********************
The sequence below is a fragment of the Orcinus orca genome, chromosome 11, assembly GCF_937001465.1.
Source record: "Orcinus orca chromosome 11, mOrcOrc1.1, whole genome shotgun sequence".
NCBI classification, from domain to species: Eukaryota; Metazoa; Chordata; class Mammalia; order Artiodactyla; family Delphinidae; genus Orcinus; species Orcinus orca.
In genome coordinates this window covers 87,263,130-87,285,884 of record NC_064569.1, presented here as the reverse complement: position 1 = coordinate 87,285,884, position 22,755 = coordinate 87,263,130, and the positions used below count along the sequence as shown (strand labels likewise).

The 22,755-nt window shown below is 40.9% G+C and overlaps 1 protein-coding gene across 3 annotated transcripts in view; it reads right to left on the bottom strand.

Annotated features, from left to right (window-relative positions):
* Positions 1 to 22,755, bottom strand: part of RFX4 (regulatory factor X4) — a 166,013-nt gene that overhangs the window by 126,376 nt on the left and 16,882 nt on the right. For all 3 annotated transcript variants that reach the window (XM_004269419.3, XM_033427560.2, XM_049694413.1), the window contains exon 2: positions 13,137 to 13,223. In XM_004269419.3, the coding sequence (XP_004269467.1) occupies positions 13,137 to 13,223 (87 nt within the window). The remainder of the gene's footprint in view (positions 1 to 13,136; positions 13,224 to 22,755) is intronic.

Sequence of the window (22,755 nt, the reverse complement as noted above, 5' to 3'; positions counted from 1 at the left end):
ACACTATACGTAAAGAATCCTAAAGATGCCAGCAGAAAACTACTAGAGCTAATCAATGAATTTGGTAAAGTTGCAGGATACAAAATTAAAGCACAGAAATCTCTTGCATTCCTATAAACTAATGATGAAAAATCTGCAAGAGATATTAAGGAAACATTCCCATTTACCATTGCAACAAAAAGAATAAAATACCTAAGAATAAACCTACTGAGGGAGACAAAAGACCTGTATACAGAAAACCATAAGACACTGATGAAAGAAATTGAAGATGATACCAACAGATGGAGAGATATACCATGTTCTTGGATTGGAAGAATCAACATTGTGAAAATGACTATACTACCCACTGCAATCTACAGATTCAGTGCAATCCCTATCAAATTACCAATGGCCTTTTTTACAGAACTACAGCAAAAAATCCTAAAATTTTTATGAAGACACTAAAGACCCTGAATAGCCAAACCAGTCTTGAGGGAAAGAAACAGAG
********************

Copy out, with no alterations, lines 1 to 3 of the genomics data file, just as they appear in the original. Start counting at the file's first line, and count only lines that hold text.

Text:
The sequence below is a fragment of the Orcinus orca genome, chromosome 11, assembly GCF_937001465.1.
Source record: "Orcinus orca chromosome 11, mOrcOrc1.1, whole genome shotgun sequence".
NCBI classification, from domain to species: Eukaryota; Metazoa; Chordata; class Mammalia; order Artiodactyla; family Delphinidae; genus Orcinus; species Orcinus orca.